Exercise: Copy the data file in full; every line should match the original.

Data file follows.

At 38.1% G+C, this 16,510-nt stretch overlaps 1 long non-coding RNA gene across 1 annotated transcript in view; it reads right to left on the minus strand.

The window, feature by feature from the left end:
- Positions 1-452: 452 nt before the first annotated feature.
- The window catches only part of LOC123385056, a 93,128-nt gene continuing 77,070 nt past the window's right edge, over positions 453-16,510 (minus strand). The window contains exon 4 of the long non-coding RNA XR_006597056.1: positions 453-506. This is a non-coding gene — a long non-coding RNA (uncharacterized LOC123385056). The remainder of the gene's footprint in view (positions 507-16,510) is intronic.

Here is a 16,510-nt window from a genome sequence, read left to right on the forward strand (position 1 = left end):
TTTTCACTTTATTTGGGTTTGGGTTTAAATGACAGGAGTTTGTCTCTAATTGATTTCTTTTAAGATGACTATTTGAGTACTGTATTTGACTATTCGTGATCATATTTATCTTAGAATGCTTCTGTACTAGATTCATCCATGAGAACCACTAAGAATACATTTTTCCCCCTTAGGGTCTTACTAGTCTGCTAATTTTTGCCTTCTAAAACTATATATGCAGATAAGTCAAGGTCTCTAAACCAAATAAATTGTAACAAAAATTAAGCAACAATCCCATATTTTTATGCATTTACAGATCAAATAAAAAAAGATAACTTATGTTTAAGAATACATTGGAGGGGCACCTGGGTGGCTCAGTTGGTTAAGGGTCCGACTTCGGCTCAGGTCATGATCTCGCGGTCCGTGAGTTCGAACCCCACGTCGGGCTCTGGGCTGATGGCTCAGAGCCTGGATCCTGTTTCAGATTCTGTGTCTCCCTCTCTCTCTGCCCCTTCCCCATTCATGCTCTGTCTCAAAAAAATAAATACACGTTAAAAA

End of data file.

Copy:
At 38.1% G+C, this 16,510-nt stretch overlaps 1 long non-coding RNA gene across 1 annotated transcript in view; it reads right to left on the minus strand.

The window, feature by feature from the left end:
- Positions 1-452: 452 nt before the first annotated feature.
- The window catches only part of LOC123385056, a 93,128-nt gene continuing 77,070 nt past the window's right edge, over positions 453-16,510 (minus strand). The window contains exon 4 of the long non-coding RNA XR_006597056.1: positions 453-506. This is a non-coding gene — a long non-coding RNA (uncharacterized LOC123385056). The remainder of the gene's footprint in view (positions 507-16,510) is intronic.

Here is a 16,510-nt window from a genome sequence, read left to right on the forward strand (position 1 = left end):
TTTTCACTTTATTTGGGTTTGGGTTTAAATGACAGGAGTTTGTCTCTAATTGATTTCTTTTAAGATGACTATTTGAGTACTGTATTTGACTATTCGTGATCATATTTATCTTAGAATGCTTCTGTACTAGATTCATCCATGAGAACCACTAAGAATACATTTTTCCCCCTTAGGGTCTTACTAGTCTGCTAATTTTTGCCTTCTAAAACTATATATGCAGATAAGTCAAGGTCTCTAAACCAAATAAATTGTAACAAAAATTAAGCAACAATCCCATATTTTTATGCATTTACAGATCAAATAAAAAAAGATAACTTATGTTTAAGAATACATTGGAGGGGCACCTGGGTGGCTCAGTTGGTTAAGGGTCCGACTTCGGCTCAGGTCATGATCTCGCGGTCCGTGAGTTCGAACCCCACGTCGGGCTCTGGGCTGATGGCTCAGAGCCTGGATCCTGTTTCAGATTCTGTGTCTCCCTCTCTCTCTGCCCCTTCCCCATTCATGCTCTGTCTCAAAAAAATAAATACACGTTAAAAA